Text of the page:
Landing punchlines in home of kung fu
An Irish stand-up comedian’s colorful life in China has inspired a hit comedy show, Zhang Chunyan reports.
The decision of Irish comedian Des Bishop to become a restaurant greeter in northern China surprised many people.
What would make him swap his comfortable life for one in a country where he couldn’t even speak the language?
But his journey to China has been fruitful. In one year, the American-born and Irish-bred star has mastered enough Chinese to do standup comedy to a Chinese audience.
Now the 39-year-old comedian wants to let more people know his life in China.
His one-man show in English, Made in China, runs until May 30 in Soho Theatre, London.
“It is a new way to tell stories about China to a Western audience,” he said, adding that his stories included trying to find a girlfriend at a Beijing marriage market, taking part in a dating TV show in eastern Jiangsu province and working as a waiter in northeastern Heilongjiang province.
“I was 37 when I went to China, and single. I know culturally in China being old and not married will bring more pressure than we are used to. All the things are very different. I think that is interesting to us. So I just wanted to explore a little bit about the pressure Chinese people have to get married.”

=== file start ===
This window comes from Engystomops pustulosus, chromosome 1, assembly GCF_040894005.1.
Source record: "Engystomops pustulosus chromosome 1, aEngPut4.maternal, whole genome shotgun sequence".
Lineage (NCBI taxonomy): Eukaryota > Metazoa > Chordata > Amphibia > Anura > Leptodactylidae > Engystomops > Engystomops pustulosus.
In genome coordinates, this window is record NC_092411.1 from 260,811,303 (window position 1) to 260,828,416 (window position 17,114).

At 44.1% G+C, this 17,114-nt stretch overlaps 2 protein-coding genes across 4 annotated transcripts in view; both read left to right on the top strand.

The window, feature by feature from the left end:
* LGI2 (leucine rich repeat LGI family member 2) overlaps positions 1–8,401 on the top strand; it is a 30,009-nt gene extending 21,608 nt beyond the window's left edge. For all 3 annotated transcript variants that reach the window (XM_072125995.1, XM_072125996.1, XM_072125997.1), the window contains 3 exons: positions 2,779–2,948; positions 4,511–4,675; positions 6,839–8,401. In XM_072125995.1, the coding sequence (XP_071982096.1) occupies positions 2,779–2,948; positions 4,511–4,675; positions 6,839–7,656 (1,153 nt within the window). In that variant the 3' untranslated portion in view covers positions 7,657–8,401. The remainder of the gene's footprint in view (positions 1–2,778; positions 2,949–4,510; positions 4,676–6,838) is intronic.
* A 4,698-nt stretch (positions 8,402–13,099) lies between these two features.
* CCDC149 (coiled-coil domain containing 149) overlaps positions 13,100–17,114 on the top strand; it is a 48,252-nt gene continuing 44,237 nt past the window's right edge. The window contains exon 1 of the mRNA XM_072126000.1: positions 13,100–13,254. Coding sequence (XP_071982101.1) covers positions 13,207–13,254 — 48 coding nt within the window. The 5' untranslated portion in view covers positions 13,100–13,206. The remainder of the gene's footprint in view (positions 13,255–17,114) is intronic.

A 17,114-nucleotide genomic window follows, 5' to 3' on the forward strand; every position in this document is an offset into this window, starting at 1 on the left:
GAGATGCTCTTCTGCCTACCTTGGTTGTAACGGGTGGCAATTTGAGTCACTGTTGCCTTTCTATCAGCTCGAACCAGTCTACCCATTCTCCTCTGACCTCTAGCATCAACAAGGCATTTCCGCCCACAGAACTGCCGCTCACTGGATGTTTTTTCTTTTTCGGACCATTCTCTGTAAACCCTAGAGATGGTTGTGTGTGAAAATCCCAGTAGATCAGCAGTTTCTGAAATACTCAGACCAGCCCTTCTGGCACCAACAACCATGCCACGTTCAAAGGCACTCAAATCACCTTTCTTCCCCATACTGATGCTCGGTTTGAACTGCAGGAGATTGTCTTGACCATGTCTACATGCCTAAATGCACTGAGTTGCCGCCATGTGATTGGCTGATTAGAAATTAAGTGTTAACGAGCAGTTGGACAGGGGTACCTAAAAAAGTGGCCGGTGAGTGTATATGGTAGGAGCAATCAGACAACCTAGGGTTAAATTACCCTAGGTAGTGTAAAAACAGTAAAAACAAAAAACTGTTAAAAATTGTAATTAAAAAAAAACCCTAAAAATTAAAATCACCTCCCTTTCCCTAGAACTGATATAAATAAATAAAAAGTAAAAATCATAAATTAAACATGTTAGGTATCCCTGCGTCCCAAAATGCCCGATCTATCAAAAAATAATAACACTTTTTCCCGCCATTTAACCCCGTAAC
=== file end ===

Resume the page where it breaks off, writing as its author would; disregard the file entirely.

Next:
Bishop believes Chinese people get a lot of pressure from their parents. “You know you have to be a good son or daughter. So it was a way to show something that was deeply inside China. Chinese parents get so involved in your marriage, the fact that dating is such a big issue in China.”
Even with his looks and easy- going personality, Bishop admits, “I am very popular in terms of people’s curiosity, but not in terms of letting their daughters marry me.”
He thinks the reasons for his lack of nuptial success are that he has no hukou — household registration required by Chinese law — and that the Chinese don’t understand what he does for a living. “On the TV show I was very popular. I enjoyed being on TV. But unfortunately it was more a way of making the audience laugh than finding a woman.
“But in the West, a sense of humor is more important than in China. You know a lot of girls would say a sense of humor is most important for a man.”
Bishop reveals how he became fluent in Chinese: “I was in a language university then had a private tutor. I tried not to speak English at all.”
He said the first couple of months were a little boring. “But I have a Chinese friend who lived in Ireland and then moved back to China. So I was very much immersed in Chinese. Eating a lot, speaking Chinese a lot, and having people correct my pronunciation.”
The experience as a greeter in a restaurant in Hegang, Heilongjiang province, also helped him a lot with his Chinese.
“I worked as a welcomer. Just to put myself under more pressure to speak Chinese.”
He also wanted to explore other parts of China.
“Beijing is great, but in Beijing you have a lot of Western things you get used to. Hegang is a small and remote city.”
He doesn’t think he was a very good restaurant greeter, because instead of welcoming people he had conversations with them.